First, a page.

FAQ

What’s the Huberman Lab Podcast?

The Huberman Lab Podcast was started in January 2021 by Dr. Andrew Huberman, a professor of neurobiology and ophthalmology at Stanford School of Medicine. The podcast discusses neuroscience: how our brain and its connections with the organs of our body controls our perceptions, our behaviors, and our health. It’s separate from Dr. Huberman’s teaching and research roles at Stanford.

Who is Dr. Andrew Huberman?

Dr. Andrew Huberman is a tenured Professor of Neurobiology and Ophthalmology at Stanford School of Medicine. His laboratory studies neural regeneration and neuroplasticity, and brain states such as stress, focus, fear, and optimal performance.

Does Dr. Huberman have a newsletter?

Yes. The official newsletter of the Huberman Lab is the Neural Network.

How can I learn more about Dr. Huberman’s research?

Please visit Dr. Huberman’s Stanford lab website.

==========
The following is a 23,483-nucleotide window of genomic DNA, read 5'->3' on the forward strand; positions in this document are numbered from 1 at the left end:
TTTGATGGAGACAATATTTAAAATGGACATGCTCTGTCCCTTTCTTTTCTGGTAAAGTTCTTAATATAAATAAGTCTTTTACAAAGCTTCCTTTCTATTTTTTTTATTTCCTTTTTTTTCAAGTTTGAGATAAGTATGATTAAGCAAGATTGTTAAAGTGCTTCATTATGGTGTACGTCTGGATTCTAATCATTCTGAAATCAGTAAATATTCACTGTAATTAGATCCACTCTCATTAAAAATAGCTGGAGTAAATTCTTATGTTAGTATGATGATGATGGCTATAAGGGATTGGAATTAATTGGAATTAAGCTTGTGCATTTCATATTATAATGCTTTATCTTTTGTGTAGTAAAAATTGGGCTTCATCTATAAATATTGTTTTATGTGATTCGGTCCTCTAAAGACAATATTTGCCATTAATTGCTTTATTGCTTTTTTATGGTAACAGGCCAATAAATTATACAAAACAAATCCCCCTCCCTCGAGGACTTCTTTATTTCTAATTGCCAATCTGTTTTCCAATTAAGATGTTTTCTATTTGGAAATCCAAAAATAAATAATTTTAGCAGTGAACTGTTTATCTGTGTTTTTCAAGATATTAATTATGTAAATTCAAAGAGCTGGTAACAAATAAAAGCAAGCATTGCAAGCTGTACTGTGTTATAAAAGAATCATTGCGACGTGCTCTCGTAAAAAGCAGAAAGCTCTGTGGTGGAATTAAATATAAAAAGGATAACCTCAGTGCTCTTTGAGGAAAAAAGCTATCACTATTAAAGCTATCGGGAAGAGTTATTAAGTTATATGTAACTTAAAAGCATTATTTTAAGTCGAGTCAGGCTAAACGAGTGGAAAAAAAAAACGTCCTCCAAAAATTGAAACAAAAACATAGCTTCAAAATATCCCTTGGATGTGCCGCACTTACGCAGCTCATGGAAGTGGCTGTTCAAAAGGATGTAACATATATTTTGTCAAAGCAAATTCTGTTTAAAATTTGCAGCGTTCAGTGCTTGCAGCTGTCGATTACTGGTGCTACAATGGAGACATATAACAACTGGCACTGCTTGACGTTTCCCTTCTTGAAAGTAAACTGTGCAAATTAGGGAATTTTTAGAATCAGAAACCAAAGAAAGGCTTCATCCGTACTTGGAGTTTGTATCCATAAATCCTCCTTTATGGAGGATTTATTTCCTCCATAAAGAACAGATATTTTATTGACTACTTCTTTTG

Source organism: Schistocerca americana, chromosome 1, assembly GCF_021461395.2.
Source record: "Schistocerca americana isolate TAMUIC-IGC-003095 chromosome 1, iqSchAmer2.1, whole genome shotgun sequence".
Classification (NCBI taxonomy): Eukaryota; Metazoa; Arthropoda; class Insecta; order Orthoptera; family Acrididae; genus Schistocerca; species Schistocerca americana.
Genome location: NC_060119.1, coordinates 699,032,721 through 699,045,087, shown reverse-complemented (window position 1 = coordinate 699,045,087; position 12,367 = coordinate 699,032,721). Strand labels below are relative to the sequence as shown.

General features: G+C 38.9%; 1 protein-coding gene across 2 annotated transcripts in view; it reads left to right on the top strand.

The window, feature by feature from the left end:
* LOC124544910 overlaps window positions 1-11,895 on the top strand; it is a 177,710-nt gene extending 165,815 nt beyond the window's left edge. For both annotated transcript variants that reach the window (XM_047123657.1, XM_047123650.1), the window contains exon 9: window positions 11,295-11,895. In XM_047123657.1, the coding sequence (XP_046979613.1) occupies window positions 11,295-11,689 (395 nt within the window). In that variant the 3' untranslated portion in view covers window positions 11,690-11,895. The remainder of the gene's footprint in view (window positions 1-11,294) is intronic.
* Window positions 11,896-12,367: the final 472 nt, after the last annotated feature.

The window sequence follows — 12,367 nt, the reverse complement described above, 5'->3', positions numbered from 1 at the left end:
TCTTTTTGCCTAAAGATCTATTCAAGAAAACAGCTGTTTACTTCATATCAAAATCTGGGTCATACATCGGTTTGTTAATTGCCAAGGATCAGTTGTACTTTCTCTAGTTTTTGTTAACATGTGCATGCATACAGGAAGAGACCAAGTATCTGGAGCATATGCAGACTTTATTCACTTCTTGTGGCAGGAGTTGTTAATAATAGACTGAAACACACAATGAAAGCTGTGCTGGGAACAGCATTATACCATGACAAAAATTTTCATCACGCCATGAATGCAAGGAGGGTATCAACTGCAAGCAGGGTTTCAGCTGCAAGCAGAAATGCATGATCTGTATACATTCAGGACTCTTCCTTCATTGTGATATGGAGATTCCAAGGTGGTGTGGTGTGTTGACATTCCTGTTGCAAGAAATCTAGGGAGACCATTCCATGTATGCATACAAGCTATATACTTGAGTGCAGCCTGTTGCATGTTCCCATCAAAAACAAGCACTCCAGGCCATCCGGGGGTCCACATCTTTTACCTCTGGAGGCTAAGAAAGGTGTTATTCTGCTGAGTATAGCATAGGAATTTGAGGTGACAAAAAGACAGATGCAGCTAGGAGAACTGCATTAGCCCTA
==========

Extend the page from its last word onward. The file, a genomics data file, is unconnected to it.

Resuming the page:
How can I support Dr. Huberman’s scientific research at Stanford?

To learn more about how you can support Dr. Huberman’s research at Stanford School of Medicine, please visit his Stanford lab website.

How can I work for the Huberman Lab?

We appreciate your interest. We are not currently hiring for any roles at the Huberman Lab Podcast. If you’re interested in exploring opportunities at Stanford, please review these frequently asked questions.

Do you have merch?

Not yet…

How can I support the podcast?

We appreciate you asking. Your support allows us to continue our efforts to bring you new episodes each week about science and science-related tools.

The best way to support the podcast is by visiting our sponsors (located in the description of each podcast episode). You can also support the podcast on Patreon.

Where can I listen to the podcast?

The podcast is available on all major podcast platforms including Apple Podcasts, Spotify, Google Podcasts, Stitcher and more.

Is your content available in multiple languages?

Yes. We are currently captioning all YouTube videos in English. Please note that to achieve near perfect accuracy, we are not accepting captions from our audience.